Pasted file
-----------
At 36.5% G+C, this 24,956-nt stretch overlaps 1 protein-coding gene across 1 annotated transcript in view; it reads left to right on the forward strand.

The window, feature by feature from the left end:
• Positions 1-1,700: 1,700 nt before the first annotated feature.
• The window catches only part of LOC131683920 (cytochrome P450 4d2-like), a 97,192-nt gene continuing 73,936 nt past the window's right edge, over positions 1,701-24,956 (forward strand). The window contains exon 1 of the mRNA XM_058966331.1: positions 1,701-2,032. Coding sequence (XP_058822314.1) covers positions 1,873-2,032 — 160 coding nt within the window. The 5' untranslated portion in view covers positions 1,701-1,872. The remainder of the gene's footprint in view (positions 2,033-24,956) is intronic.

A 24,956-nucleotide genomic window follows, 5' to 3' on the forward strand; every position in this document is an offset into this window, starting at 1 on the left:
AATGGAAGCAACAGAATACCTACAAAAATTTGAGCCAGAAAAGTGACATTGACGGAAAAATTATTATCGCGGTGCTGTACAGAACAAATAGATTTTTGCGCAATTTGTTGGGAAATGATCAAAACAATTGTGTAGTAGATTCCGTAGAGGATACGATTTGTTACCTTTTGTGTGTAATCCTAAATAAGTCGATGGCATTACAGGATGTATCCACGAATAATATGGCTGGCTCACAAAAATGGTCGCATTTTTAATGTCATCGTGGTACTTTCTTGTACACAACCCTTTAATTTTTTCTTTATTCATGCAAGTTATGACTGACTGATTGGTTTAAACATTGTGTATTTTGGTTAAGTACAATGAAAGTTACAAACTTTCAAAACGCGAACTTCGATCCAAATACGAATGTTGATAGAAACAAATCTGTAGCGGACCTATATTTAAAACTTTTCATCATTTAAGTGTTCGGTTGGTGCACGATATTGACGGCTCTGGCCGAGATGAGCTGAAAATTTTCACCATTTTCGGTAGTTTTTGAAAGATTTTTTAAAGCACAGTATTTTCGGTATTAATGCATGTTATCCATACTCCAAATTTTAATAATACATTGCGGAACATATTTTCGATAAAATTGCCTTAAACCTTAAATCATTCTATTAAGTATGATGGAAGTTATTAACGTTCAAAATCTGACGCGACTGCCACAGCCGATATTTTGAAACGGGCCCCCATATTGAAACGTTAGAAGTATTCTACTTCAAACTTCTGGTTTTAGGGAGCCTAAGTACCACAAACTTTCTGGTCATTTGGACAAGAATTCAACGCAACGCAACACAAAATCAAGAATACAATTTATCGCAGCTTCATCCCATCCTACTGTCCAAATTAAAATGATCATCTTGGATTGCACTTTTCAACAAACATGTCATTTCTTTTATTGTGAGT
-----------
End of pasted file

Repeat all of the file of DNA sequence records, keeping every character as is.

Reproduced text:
At 36.5% G+C, this 24,956-nt stretch overlaps 1 protein-coding gene across 1 annotated transcript in view; it reads left to right on the forward strand.

The window, feature by feature from the left end:
• Positions 1-1,700: 1,700 nt before the first annotated feature.
• The window catches only part of LOC131683920 (cytochrome P450 4d2-like), a 97,192-nt gene continuing 73,936 nt past the window's right edge, over positions 1,701-24,956 (forward strand). The window contains exon 1 of the mRNA XM_058966331.1: positions 1,701-2,032. Coding sequence (XP_058822314.1) covers positions 1,873-2,032 — 160 coding nt within the window. The 5' untranslated portion in view covers positions 1,701-1,872. The remainder of the gene's footprint in view (positions 2,033-24,956) is intronic.

A 24,956-nucleotide genomic window follows, 5' to 3' on the forward strand; every position in this document is an offset into this window, starting at 1 on the left:
AATGGAAGCAACAGAATACCTACAAAAATTTGAGCCAGAAAAGTGACATTGACGGAAAAATTATTATCGCGGTGCTGTACAGAACAAATAGATTTTTGCGCAATTTGTTGGGAAATGATCAAAACAATTGTGTAGTAGATTCCGTAGAGGATACGATTTGTTACCTTTTGTGTGTAATCCTAAATAAGTCGATGGCATTACAGGATGTATCCACGAATAATATGGCTGGCTCACAAAAATGGTCGCATTTTTAATGTCATCGTGGTACTTTCTTGTACACAACCCTTTAATTTTTTCTTTATTCATGCAAGTTATGACTGACTGATTGGTTTAAACATTGTGTATTTTGGTTAAGTACAATGAAAGTTACAAACTTTCAAAACGCGAACTTCGATCCAAATACGAATGTTGATAGAAACAAATCTGTAGCGGACCTATATTTAAAACTTTTCATCATTTAAGTGTTCGGTTGGTGCACGATATTGACGGCTCTGGCCGAGATGAGCTGAAAATTTTCACCATTTTCGGTAGTTTTTGAAAGATTTTTTAAAGCACAGTATTTTCGGTATTAATGCATGTTATCCATACTCCAAATTTTAATAATACATTGCGGAACATATTTTCGATAAAATTGCCTTAAACCTTAAATCATTCTATTAAGTATGATGGAAGTTATTAACGTTCAAAATCTGACGCGACTGCCACAGCCGATATTTTGAAACGGGCCCCCATATTGAAACGTTAGAAGTATTCTACTTCAAACTTCTGGTTTTAGGGAGCCTAAGTACCACAAACTTTCTGGTCATTTGGACAAGAATTCAACGCAACGCAACACAAAATCAAGAATACAATTTATCGCAGCTTCATCCCATCCTACTGTCCAAATTAAAATGATCATCTTGGATTGCACTTTTCAACAAACATGTCATTTCTTTTATTGTGAGT